There's an odd logic at work here. Lion of the Desert can be considered an act of artistic terrorism, an entertainment bomb that will go off in any theatre self-destructive enough to book it.
The above is a restored version of a Province review by Michael Walsh originally published in 1981. For additional information on this archived material, please visit my FAQ.
Afterword: The story of Moustapha Akkad — one of nine people killed by a suicide bomber in Amman, Jordan, in 2005 — is a fascinating tale that I will tell when I post my review of his ambitious 1976 feature Mohammad, Messenger of God. My review of Lion of the Desert reflected the mainstream critical opinion of the day, and the picture was a major financial failure. In retrospect, I now believe that it was a worthwhile attempt to present an alternative view of European colonial history, one that was of no interest to the North American movie audience in 1981. Google "Libya" today, and the horrific headlines that appear are a direct result of the American (and Canadian) public's lack of understanding of the history that brought us to this moment.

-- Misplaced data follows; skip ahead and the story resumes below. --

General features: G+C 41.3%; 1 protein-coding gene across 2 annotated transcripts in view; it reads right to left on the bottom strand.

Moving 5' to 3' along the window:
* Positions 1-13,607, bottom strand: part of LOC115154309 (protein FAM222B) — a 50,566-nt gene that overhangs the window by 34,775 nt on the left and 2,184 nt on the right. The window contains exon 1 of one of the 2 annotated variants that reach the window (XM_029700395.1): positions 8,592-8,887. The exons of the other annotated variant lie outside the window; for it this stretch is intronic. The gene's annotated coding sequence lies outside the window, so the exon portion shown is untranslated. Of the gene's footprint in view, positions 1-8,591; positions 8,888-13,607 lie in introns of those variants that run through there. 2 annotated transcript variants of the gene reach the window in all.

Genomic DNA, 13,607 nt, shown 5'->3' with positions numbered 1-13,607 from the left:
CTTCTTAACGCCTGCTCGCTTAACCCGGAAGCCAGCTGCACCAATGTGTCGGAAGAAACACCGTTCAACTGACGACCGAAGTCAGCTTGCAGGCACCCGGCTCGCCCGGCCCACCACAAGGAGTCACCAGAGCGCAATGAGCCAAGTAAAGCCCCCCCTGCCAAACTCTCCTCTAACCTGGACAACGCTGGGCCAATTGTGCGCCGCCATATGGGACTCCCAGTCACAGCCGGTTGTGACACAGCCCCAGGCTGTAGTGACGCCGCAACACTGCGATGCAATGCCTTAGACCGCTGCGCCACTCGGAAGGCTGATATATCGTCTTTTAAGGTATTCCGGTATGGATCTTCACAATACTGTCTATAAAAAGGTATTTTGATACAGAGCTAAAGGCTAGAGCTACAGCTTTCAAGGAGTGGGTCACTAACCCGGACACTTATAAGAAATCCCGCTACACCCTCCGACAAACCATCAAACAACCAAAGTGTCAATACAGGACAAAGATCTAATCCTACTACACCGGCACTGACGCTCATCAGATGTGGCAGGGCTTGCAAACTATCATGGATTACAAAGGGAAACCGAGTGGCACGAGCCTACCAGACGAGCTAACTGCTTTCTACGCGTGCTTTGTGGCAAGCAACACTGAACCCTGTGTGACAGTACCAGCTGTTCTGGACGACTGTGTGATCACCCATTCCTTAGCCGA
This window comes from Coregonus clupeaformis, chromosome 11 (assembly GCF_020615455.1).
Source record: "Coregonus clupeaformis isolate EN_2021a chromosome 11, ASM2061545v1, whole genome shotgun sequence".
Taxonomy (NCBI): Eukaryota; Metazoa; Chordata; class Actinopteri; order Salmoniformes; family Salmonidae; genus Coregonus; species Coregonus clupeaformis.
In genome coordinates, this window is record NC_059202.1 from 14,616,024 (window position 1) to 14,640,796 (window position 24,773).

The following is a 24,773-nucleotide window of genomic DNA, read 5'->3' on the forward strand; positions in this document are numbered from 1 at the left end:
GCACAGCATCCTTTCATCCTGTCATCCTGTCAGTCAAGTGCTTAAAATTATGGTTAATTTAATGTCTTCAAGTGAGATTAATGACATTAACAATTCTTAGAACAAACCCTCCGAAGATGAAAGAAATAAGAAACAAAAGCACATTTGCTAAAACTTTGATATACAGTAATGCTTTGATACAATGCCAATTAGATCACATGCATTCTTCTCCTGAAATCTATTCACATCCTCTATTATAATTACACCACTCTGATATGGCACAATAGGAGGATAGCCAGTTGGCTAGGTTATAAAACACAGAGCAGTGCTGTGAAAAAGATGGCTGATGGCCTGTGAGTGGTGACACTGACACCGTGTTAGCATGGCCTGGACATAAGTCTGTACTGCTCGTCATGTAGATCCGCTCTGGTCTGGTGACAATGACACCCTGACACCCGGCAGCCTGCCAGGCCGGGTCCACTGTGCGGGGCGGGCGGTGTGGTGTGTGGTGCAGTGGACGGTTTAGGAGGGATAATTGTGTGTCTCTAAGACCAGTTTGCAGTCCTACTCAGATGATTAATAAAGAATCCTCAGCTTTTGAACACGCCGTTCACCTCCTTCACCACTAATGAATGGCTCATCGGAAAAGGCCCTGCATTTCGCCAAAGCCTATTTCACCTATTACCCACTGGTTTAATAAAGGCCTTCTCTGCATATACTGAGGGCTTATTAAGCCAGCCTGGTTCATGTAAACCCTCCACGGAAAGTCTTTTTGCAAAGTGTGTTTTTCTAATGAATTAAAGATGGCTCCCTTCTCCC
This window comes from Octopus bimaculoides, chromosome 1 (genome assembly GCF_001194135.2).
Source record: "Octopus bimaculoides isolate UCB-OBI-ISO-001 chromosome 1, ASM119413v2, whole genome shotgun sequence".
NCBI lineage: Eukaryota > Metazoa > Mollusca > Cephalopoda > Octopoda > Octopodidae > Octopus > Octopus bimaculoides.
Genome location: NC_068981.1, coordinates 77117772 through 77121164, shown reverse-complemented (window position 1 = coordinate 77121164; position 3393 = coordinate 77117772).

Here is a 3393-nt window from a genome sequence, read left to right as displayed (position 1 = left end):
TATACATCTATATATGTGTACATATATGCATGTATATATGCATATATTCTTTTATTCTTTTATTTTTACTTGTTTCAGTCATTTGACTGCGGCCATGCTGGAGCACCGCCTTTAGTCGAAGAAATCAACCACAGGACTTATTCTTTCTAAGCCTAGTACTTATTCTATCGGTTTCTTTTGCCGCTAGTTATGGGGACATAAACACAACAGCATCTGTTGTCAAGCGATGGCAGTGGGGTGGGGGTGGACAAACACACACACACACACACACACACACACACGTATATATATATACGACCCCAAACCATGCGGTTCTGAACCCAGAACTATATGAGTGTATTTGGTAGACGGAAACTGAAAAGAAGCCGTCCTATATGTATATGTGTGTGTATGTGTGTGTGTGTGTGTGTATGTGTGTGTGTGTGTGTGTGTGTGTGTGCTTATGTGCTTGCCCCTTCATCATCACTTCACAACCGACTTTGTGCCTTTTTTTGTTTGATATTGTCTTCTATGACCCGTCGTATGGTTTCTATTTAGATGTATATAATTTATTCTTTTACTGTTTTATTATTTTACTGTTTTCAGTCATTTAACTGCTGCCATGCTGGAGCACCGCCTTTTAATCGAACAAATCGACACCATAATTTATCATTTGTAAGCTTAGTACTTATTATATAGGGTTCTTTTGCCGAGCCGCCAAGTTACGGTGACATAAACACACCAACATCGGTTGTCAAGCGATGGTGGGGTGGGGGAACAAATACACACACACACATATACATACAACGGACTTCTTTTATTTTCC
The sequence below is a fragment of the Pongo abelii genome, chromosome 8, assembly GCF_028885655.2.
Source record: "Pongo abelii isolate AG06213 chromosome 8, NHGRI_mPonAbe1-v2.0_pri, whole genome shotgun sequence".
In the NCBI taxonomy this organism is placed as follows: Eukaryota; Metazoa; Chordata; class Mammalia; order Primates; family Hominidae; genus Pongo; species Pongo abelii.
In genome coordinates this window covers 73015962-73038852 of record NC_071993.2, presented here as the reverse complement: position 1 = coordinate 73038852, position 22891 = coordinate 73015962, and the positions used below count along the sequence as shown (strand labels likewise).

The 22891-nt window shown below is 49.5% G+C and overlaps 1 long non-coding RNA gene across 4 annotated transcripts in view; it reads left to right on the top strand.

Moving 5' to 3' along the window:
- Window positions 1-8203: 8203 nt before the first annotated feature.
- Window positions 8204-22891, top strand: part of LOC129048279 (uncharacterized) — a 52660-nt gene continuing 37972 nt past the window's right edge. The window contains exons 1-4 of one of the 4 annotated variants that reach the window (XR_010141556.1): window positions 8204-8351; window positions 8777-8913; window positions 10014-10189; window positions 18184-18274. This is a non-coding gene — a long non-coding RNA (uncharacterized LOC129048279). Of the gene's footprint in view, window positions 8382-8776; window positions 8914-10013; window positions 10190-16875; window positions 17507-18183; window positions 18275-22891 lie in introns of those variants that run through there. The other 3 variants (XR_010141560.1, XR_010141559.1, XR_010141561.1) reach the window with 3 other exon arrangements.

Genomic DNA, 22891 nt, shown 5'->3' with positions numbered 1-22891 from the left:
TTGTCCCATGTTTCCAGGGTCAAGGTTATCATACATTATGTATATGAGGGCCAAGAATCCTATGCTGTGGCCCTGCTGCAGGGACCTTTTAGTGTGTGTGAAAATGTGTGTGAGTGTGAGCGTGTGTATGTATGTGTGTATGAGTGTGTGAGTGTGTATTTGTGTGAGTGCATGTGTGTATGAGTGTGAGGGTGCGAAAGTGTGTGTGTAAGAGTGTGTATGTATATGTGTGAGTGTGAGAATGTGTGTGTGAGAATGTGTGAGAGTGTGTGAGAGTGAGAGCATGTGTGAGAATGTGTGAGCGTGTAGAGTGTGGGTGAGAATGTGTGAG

Today, though, on what would have been Anthony Quinn's 101st birthday, my primary focus is the Mexican-born actor who found fame as Hollywood's all-purpose ethnic. The son of an Irish father and Latina mother, he grew up in Los Angeles, where he made his film debut in 1936. During a 65-year-long career, he appeared in some 140 feature films in which he displayed a talent for diversity. He won his first Oscar playing a Mexican revolutionary, Eufemio Zapata, the brother of the title character in director Elia Kazan's Viva Zapata! (1952), and collected his second for playing French painter Paul Gauguin in Vincente Minnelli's 1956 Van Gogh biography, Lust For Life. Quinn also earned a best actor nomination for his starring role in Michael Cacoyannis's Zorba The Greek (1964). Though he played his share of Anglo-American characters, he brought real attitude to his more darkly complected roles, a gallery that included: Native American, most famously the Sioux chief Crazy Horse in Raoul Walsh's They Died With Their Boots On (1941); Chinese, in the role of resistance leader Chen-ta in Ray Enright's 1945 adaptation of Pearl Buck's novel China Sky; Malayan, as island ruler King Liang, in Bud Boetticher's East of Sumatra (1953); Italian, starting as Zampano in Federico Fellini's La Strada (1954), and in many mob boss roles thereafter; Hun, with the title role in the 1954 historical epic Attila; Spaniard — as Luis Santos, the title role in Bud Boetticher's The Magnificent Matador (1955); Filipino — as Andres Bonifacio in Edward Dmytryk's Pacific war movie Back to Bataan (1955); Portuguese, as a sinister sea captain known only as Portugee, in Raoul Walsh's tall-ships adventure The World in His Arms (1955); Roma (or Gypsy), as Quasimodo, the title role in Jean Delannoy's The Hunchback of Notre Dame (1956); Inuit, as arctic hunter Inuk, in Nicholas Ray's The Savage Innocents (1960); Hebrew, playing the title role in Richard Fleischer's biblical epic Barabbas (1961); Arab, as the Bedouin leader Auda Abu Tayi in David Lean's Lawrence Of Arabia (1962); Mongol, as Kublai Khan in the Italian-made historical epic Marco the Magnificent (1965); Ukrainian, as Kiril Lakota, the newly elected pope in Michael Anderson's The Shoes of the Fisherman (1968); and finally as a Basque, playing the starring role in J. Lee Thompson's 1975 Second World War thriller The Passage. Anthony Quinn died in 2001 at the age of 86.